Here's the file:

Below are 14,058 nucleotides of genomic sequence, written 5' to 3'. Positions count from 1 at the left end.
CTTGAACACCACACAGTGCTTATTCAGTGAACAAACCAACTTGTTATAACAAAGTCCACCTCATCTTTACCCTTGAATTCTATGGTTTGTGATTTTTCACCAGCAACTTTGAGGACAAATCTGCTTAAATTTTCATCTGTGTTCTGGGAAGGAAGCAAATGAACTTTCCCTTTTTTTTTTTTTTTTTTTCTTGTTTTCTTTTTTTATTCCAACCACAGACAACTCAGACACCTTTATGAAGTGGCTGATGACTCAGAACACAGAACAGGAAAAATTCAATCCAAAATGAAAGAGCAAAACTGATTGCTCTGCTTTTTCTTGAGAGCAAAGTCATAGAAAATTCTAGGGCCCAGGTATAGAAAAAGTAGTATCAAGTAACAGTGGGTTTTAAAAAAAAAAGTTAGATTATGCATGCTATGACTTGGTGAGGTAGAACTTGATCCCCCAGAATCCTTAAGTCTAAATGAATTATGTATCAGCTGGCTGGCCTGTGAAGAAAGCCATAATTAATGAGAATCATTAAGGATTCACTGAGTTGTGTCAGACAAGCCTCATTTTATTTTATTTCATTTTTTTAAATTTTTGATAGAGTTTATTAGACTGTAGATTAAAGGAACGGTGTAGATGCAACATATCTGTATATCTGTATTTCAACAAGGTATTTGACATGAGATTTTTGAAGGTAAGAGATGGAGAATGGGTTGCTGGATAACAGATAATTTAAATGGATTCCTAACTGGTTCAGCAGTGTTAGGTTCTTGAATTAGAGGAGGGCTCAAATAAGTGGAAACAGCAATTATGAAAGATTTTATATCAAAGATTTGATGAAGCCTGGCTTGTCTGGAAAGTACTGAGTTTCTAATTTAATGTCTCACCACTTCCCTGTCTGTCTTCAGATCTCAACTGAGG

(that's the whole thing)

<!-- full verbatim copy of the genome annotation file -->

Below are 14,058 nucleotides of genomic sequence, written 5' to 3'. Positions count from 1 at the left end.
CTTGAACACCACACAGTGCTTATTCAGTGAACAAACCAACTTGTTATAACAAAGTCCACCTCATCTTTACCCTTGAATTCTATGGTTTGTGATTTTTCACCAGCAACTTTGAGGACAAATCTGCTTAAATTTTCATCTGTGTTCTGGGAAGGAAGCAAATGAACTTTCCCTTTTTTTTTTTTTTTTTTTCTTGTTTTCTTTTTTTATTCCAACCACAGACAACTCAGACACCTTTATGAAGTGGCTGATGACTCAGAACACAGAACAGGAAAAATTCAATCCAAAATGAAAGAGCAAAACTGATTGCTCTGCTTTTTCTTGAGAGCAAAGTCATAGAAAATTCTAGGGCCCAGGTATAGAAAAAGTAGTATCAAGTAACAGTGGGTTTTAAAAAAAAAAGTTAGATTATGCATGCTATGACTTGGTGAGGTAGAACTTGATCCCCCAGAATCCTTAAGTCTAAATGAATTATGTATCAGCTGGCTGGCCTGTGAAGAAAGCCATAATTAATGAGAATCATTAAGGATTCACTGAGTTGTGTCAGACAAGCCTCATTTTATTTTATTTCATTTTTTTAAATTTTTGATAGAGTTTATTAGACTGTAGATTAAAGGAACGGTGTAGATGCAACATATCTGTATATCTGTATTTCAACAAGGTATTTGACATGAGATTTTTGAAGGTAAGAGATGGAGAATGGGTTGCTGGATAACAGATAATTTAAATGGATTCCTAACTGGTTCAGCAGTGTTAGGTTCTTGAATTAGAGGAGGGCTCAAATAAGTGGAAACAGCAATTATGAAAGATTTTATATCAAAGATTTGATGAAGCCTGGCTTGTCTGGAAAGTACTGAGTTTCTAATTTAATGTCTCACCACTTCCCTGTCTGTCTTCAGATCTCAACTGAGG